By Peter Lenihan
A precredit prelude and overlapping images—so that it seems to be behind the wanted poster that Shiloh Clegg guns down a bank teller during a hold-up. It’s a strange opening to a strange movie—the Cleggs, while integral to the film’s narrative structure and Ford’s overarching vision, are hardly the central focus, and to foreground these characters so early on is a bit of a bluff. There’s also the wanted poster itself, which would have looked generic in 1920, let alone 1950 (or 2012). The fact that it’s such a familiar genre component is, in a way, the point—the familiarity of it eases one into a movie whose form and structure is fairly radical and free, and that “it’s just a Ward Bond oater,” while hardly true, is as good an entrance point as any.
There’s something else to this opening shot worth mentioning. Overlapping two images necessarily deepens what we’re looking at—even if one distorts the other, it still does, on the simplest level, give us more to see. Ford always was a director of motion, and handed a film concerned with the actual movement of different outsiders, he tries to fill every composition with people running and talking and playing and moving from one side of the frame to the other. There’s a tremendous sense of detail here—while I don’t think it’s incorrect to characterize the director’s films as mythic, it can be misleading insofar as it neglects the degree to which his best works seem lived-in.
Take, for example, the scene in which Ward Bond breaks up a fight between Harry Carey Jr. and one of the most hot-headed Mormons in the group. As a sequence, it’s not particular or unfamiliar to anyone with even a cursory knowledge of westerns or John Ford movies—the two boys are sweet on the same lady, have a non-argument and start punching each other. Ward Bond breaks it up and Ma Joad starts blowing her horn. The greatness of the scene isn’t dependent on the participants’ acting or a sense of directorial technique as we tend to technically think of it. What Ford does do is widen the frame so that the action in some sense moves beyond itself—we can watch the fight, or the dance of light and dust that it causes, but we can just as easily watch the world unfolding behind this, of men and women and children and horses watching, moving, talking—each with their own inner life.
It’s essential in some sense, then, that such an unremarkable story is being told. This is a movie about a couple of horse traders that hook up with some Mormons and a hoochie coochie show and a band of bank robbers. They travel from one place to another together. Some die, some don’t, and no one really gets along but everyone understands that they are, you know, “in this together.” And so although the focus here is on Johnson & Carey and, to a slightly lesser extent, a prostitute and one of the Mormon elders, it’s just as easy to imagine Ford making the film about one of those nameless families moving through the frame, or even the Navajos that we meet all too briefly.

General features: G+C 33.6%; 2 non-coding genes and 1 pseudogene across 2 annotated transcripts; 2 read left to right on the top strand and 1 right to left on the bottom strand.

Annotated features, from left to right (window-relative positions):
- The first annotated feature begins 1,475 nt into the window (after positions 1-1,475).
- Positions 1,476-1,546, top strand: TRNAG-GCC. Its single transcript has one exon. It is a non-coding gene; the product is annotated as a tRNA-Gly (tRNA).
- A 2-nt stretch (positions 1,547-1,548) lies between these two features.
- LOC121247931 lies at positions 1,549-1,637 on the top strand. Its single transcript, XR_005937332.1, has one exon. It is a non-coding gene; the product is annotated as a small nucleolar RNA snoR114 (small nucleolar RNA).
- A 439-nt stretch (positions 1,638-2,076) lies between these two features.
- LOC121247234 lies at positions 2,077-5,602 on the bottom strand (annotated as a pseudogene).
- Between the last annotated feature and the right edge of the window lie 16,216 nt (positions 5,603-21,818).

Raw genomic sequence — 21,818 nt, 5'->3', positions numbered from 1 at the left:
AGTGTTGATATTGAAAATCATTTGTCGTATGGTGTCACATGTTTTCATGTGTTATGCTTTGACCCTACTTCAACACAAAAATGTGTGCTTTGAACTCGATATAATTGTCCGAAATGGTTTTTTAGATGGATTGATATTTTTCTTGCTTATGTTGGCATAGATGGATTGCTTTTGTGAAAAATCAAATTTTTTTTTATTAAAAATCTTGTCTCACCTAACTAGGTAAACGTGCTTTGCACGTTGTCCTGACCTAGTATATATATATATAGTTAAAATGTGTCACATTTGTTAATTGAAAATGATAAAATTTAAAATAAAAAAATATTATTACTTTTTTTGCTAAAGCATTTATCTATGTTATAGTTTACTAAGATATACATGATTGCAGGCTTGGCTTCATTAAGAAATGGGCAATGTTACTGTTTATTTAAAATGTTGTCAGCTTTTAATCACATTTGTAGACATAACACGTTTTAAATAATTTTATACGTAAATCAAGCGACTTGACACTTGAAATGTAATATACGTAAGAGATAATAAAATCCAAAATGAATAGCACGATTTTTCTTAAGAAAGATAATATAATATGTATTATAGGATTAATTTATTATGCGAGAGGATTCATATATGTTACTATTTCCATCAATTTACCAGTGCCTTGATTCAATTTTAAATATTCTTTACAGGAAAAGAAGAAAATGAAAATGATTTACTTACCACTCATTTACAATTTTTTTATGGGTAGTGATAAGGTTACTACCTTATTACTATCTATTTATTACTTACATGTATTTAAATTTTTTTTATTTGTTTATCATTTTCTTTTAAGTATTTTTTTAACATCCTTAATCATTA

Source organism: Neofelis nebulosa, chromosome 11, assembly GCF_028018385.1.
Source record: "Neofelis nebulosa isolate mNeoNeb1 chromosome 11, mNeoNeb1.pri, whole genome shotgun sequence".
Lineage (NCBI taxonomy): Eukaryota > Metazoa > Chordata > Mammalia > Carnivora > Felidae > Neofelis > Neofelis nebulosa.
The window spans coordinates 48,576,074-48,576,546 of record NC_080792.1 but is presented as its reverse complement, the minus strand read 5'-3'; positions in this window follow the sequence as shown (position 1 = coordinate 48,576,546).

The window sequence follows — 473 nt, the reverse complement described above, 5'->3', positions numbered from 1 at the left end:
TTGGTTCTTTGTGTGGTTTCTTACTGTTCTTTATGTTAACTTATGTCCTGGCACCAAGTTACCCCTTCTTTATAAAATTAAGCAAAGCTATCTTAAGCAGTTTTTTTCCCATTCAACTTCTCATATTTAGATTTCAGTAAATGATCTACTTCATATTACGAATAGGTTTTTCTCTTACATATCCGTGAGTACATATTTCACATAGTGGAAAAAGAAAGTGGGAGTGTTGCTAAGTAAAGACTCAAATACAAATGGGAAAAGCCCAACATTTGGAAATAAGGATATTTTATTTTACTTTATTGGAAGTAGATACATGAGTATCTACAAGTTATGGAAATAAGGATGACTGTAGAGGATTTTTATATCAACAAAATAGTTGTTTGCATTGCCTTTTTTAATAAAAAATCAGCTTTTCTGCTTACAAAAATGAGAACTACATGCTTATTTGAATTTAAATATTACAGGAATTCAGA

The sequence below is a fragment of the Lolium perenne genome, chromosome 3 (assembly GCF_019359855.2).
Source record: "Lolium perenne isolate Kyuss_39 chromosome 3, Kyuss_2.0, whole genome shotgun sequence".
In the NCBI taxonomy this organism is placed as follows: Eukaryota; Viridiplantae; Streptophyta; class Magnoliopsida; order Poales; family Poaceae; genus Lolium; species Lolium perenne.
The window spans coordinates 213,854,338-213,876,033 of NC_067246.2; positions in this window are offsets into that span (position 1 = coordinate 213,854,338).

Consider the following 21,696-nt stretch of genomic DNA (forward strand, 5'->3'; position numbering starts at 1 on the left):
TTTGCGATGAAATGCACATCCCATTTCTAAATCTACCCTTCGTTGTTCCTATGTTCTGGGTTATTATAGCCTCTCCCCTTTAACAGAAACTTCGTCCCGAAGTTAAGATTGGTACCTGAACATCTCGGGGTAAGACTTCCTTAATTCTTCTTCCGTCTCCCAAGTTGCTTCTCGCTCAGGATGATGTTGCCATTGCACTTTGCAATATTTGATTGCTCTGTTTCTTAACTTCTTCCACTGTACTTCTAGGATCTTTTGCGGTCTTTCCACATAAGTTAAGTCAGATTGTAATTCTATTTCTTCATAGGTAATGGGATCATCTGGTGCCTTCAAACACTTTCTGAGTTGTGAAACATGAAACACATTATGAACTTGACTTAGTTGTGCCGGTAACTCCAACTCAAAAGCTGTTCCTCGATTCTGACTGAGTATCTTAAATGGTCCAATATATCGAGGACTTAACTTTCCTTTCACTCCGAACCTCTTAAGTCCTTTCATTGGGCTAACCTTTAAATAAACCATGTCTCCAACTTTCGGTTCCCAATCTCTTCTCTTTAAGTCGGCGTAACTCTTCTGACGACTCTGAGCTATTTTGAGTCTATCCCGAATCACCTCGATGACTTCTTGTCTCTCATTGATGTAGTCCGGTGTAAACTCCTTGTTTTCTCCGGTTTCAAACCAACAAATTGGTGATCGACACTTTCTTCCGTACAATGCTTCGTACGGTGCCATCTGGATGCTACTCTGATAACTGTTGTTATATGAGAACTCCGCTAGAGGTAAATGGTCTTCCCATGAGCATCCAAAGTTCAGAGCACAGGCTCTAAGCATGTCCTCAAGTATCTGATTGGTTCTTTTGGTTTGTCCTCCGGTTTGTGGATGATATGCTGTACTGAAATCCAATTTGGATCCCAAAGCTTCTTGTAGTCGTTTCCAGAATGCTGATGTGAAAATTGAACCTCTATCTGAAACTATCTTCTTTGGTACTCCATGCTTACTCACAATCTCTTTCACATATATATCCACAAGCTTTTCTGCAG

And for those still wary of the director’s treatment of Native Americans, I don’t think there’s a better defense for his actual attitudes than Wagon Master. What we have here is the director’s favorite of his own films, one of the few in which he gave himself a screenwriting credit, and one of the few (the only one?) where his Navajos are actually playing Navajos. “All white men are thieves,” the chief says at one point. Ward Bond and Ben Johnson and Harry Carey Jr. all nod their heads. “He’s smarter than he looks,” one of them says. That night, the members of the wagon train visit that the Native Americans’ camp, where they are exposed to a very different kind of music, and as the most stiff and Puritanical of the Mormons is forced to dance with a squaw, the possibility (as always, thwarted) of cultural understanding and communication is introduced in the gentlest of ways.
It’s, like everything else here, an episode—the surreal encounter with the “showfolk” in the middle of the desert, the dance after discovering water, the individual wagon cars’ crossings of the treacherous pass—these are not whole parts, and as pieces they don’t make up a whole. Instead they’re suggestions, moving towards a sense of totality whilst recognizing the medium’s incapability of truthfully capturing all these experiences. Ford was an auteur if there ever was one, but Wagon Master isn’t necessarily a work of auteurist cinema in the way that it’s traditionally defined—this is antithetical to Francis Ford Coppola’s fatuous declaration that his movie “was” Vietnam.
I don’t have my copy of Robin Wood’s Hitchcock book on hand, but in the introduction of the edition I’m familiar with he discusses his interest in the British filmmaker and how he has come to prefer a kind of humanist cinema over Hitch’s cinema of the image. Wood’s central point was that while people were for Hitchcock tools with which he could build moving pictures, directors like Hawks and McCarey created films that were less rigorous and more free, and were interested in using people as they are rather than what the director wanted them to be. What we see in the cinema of Hawks and McCarey, then, are movies going beyond their directors, rejecting the myths of neurotic compulsion that “art” is supposedly made of, and instead become inviting, generous, humanist documents in which the contrasting ideas of all the participants can be flung at each other.
I think that’s true of Wagon Master too, and so while there’s a vision to the thing, Ford’s conception is where it starts rather than where it ends. It’s what separates him as a director from a Bresson or a Kubrick, and because the plot of Wagon Master is among the slightest in his oeuvre it’s among the most reflective of what his interests were as a filmmaker, artist and man.